Vol. 13 No. 161
On Thursday, 26 April, the seventh session of the United Nations Forum on Forests (UNFF7) convened to discuss the non-legally binding instrument (NLBI) on all types of forests, and the Multi-Year Programme of Work (MYPOW) for the period 2007-2015. Delegates convened in two working groups: Working Group I (WGI) addressed a revised Chair’s text on the NLBI and Working Group II (WGII) discussed the MYPOW. Contact groups met to discuss remaining contentious issues on both the NLBI and MYPOW; consultations continued into the night.
PURPOSE: On strengthening political commitment and action to implement sustainable forest management (SFM), BRAZIL, opposed by SWITZERLAND, proposed replacing “SFM” with “sustainable management of all types of forests.” VENEZUELA, opposed by the AFRICAN GROUP, CHILE, the EU, SWITZERLAND, IRAN and COSTA RICA, bracketed strengthening “action.”
On providing a framework for international cooperation, INDIA, BRAZIL, the AFRICAN GROUP and CHILE proposed reference to the national level.
The EU, the AFRICAN GROUP and others, opposed by the US, BRAZIL and MEXICO, proposed deleting reference stating that nothing in the instrument prejudices States’ international obligations. BRAZIL and COLOMBIA favored referencing States’ sovereign rights to exploit their own resources. The EU and others objected, noting duplication with preambular language.
On States’ responsibility to implement SFM, the US suggested adding reference to “enforcement of forest-related laws.” BRAZIL preferred “enforcing forest laws and promoting good governance.”
CHINA and PAKISTAN, opposed by the EU and the RUSSIAN FEDERATION, suggested specifying that major group participation be “subject to national legislation and forest policies.” The US opposed reference to “forest policies.”
SFM: Reporting on informal consultations on the SFM conceptual framework, AUSTRALIA proposed that SFM “is an evolving process based on experiences gained in the planning and implementation of programmes and practices for the management, conservation and sustainable development of forests, to maintain or enhance the social, economic, environmental, cultural and spiritual benefits of forests to meet the needs of present and future generations.” VENEZUELA suggested SFM “as” an evolving process “is needed” to enhance forest benefits. After debate and consultations on whether to define SFM in the instrument, AUSTRALIA proposed “SFM, as a dynamic concept, aims to maintain and enhance the economic, social, and environmental values of forests for the benefit of present and future generations.” Delegates deferred this to a contact group.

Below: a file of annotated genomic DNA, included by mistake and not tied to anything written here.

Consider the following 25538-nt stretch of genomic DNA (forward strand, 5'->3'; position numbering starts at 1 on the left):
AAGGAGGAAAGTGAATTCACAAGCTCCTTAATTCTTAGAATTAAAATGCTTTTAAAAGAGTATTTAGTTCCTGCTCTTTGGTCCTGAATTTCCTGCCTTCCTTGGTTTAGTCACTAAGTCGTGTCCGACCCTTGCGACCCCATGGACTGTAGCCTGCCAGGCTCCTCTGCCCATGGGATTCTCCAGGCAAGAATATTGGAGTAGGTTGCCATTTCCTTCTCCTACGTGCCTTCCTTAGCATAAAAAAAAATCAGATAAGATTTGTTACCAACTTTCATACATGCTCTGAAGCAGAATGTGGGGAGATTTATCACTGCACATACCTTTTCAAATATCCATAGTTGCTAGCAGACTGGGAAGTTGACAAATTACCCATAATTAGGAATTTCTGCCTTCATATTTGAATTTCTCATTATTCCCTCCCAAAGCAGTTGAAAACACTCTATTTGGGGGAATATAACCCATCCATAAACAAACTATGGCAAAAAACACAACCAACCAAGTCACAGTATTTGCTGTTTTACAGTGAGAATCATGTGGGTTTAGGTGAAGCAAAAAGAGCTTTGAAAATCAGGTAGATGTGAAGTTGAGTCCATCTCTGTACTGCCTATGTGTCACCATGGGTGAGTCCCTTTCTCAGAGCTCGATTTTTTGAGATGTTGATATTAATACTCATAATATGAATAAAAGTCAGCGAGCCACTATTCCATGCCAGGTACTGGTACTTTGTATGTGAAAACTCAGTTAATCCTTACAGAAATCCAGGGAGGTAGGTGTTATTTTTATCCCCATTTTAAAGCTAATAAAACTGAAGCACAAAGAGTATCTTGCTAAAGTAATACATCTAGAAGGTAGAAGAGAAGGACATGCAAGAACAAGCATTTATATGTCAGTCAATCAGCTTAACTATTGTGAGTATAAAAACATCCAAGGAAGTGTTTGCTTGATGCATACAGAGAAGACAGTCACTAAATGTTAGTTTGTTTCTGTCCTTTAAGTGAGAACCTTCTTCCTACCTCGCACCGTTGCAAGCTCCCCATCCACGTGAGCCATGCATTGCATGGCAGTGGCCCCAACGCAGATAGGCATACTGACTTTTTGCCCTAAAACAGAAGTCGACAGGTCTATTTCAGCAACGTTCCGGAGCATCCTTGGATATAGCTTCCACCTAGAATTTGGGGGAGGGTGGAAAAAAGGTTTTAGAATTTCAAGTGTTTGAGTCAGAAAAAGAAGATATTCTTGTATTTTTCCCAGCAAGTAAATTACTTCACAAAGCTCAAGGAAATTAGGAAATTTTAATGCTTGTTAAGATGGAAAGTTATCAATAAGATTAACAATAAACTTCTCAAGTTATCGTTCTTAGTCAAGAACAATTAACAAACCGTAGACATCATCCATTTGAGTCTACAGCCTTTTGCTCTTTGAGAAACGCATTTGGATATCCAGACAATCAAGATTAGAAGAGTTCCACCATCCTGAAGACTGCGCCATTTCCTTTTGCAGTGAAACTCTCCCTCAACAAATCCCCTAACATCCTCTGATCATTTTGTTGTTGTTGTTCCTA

NATIONAL POLICIES AND MEASURES: BRAZIL and others stressed taking into account member States’ policies, priorities, conditions and resources. On formulating national forest programmes (NFPs), the EU, opposed by the US, proposed replacing implementing “SFM” with “this instrument” and, with others, favored quantifiable and timebound targets.
The EU proposed deleting a subparagraph on supporting traditional forest-related knowledge (TFRK). BRAZIL and others favored including “benefit sharing,” with the EU adding “access.” NEW ZEALAND and INDONESIA favored referring to “approval and involvement,” of TFRK holders. Delegates agreed on a subparagraph on developing criteria and indicators for SFM.
On enabling investment, the EU, opposed by INDIA, preferred “secure land tenure” over “land tenure arrangements.” On developing mechanisms for valuing forest goods and services, the EU, COSTA RICA and MEXICO proposed reference to payment for environmental services. The US proposed compromise language on reflecting forest values in the marketplace. VENEZUELA and INDIA opposed both proposals.
The EU preferred retaining references to: underlying causes of deforestation, in text on national policies; and voluntary certification schemes, in a paragraph on private sector engagement.
INTERNATIONAL COOPERATION/MEANS OF IMPLEMENTATION: Regarding incentives, NEW ZEALAND bracketed “financial and other” incentives, and MEXICO, “in particular to developing countries and countries with economies in transition.” On strengthening technology adaptation capacity, VENEZUELA and INDIA, opposed by many, proposed deleting technologies “including on wood for energy.” Delegates agreed to “including technologies for the use of fuelwood.”